By Charlie Bermant
Peninsula Daily News
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CHIMACUM — After public dunkings of the principal, vice principal and athletic director, Chimacum High School had raised more than $100 in contributions to the worldwide ALS Ice Bucket Challenge on Thursday.
The twist was that the person who donated the most money to the cause would get to dump the buckets, so the Chimacum football team pooled its resources to win that privilege with $75.
Team members poured ice water from buckets on Principal Whitney Meissner, Vice Principal Dave Carthum and Athletic Director Gary Coyan as about 30 kids looked on, many of them taking videos.
The Ice Bucket Challenge is intended to raise funds and awareness about amyotrophic lateral sclerosis, a progressive neurodegenerative disease that can lead to paralysis and eventually causes death.
Most commonly, ALS strikes people between the ages of 40 and 70, and as many as 30,000 Americans have the disease at any given time.
As of Wednesday, the ALS Association has received $94.3 million in donations through the challenge, compared with $2.7 million during the same time period last year, according to its website, www.alsa.org.
Molly Meissner, 12, posted a video on her Facebook page of her mother getting dunked in slow motion.
Mom Meissner, who said she almost never wears high heels, did so for the challenge.
“It's a privilege to stand here in high heels because many of those who are afflicted with ALS cannot stand at all,” she said.
Part of the challenge process is to “call out” others to participate, either to make a $100 donation or get dunked themselves.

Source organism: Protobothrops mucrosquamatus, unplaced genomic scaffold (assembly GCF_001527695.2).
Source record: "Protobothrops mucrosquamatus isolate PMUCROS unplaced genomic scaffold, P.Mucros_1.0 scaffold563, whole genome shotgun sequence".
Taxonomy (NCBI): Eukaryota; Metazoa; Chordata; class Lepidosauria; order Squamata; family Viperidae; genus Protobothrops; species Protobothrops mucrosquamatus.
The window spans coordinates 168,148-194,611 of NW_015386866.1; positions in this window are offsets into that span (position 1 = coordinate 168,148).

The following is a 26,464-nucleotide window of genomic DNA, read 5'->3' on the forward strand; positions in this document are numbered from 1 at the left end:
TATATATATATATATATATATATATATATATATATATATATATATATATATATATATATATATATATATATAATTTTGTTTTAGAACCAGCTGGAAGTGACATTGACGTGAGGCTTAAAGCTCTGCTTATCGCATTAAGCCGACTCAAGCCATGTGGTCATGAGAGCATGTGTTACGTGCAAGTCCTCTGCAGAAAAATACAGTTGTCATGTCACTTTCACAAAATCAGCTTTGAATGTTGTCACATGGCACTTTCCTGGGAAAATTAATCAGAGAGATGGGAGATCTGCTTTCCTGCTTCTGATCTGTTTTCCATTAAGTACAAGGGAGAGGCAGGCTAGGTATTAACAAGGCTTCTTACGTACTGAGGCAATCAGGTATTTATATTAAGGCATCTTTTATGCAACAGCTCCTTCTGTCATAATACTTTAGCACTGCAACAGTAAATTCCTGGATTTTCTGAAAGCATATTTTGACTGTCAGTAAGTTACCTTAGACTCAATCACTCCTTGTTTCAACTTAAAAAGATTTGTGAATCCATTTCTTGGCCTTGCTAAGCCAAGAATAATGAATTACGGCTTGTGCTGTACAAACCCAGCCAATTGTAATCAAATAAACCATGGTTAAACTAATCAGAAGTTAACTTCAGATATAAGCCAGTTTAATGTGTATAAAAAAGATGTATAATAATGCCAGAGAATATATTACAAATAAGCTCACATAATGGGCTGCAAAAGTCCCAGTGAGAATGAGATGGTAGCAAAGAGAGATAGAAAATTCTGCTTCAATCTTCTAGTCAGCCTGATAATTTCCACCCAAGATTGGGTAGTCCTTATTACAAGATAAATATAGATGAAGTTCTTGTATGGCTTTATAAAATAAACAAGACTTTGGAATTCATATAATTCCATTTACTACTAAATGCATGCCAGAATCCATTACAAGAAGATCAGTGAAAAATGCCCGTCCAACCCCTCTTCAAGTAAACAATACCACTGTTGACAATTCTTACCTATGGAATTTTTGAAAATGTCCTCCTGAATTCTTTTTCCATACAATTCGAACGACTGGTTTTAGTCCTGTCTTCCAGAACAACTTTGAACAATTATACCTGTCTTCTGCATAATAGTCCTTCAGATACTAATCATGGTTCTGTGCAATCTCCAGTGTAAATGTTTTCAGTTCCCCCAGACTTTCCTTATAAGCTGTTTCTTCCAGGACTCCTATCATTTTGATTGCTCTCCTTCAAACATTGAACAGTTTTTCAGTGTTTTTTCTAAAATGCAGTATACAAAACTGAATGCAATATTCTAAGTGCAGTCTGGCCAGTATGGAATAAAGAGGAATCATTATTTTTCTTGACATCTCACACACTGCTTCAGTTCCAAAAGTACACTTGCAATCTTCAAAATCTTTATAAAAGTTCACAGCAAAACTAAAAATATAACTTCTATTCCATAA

Mom Meissner called out the “entire Port Townsend administrative team,” while Coyan challenged the Chimacum Marching Band, and Carthum called out his parents as well as new ABC News anchor David Muir.
Carthum has a personal connection to ALS: His brother, John, has suffered from the disease since 1995.
Attending the event was John Carthum's wife, Lori, and his daughter, Taylor, 15.
“This has been so uplifting for us,” Lori Carthum said.
“For a long time, ALS hasn't gotten much awareness and the funding that it really needs to make a difference in terms of getting treatment or finding a cure.”
When John Carthum was diagnosed, he was given three to five years to live and was struggling financially, but “we decided to have kids and live our dream.”
Taylor Carthum and her brother, John, 18, have never known their father as healthy.
For several years, he was able to work remotely as a sales rep for Kraft Nabisco, but he now is completely disabled, his wife said.
“A lot of kids can do sports with their dad and stuff like that, but I don't have too many memories, or any at all, of him walking,” Taylor said.
“I've learned to not take things for granted,” she added.
“A lot of times when I hear kids talk about how they hate their parents, I realize how different it is for me because he could be gone any day.”
Said her mother: “It makes you appreciate each day.
“His attitude has been amazing, and it's what's kept us all going.”
Donations to support ALS research are being collected at the school, 91 West Valley Road.
The staff of Laurel Place Assisted Living in Port Angeles took the ALS Ice Bucket Challenge on Tuesday afternoon.
Jefferson County Editor Charlie Bermant can be reached at 360-385-2335 or email@example.com.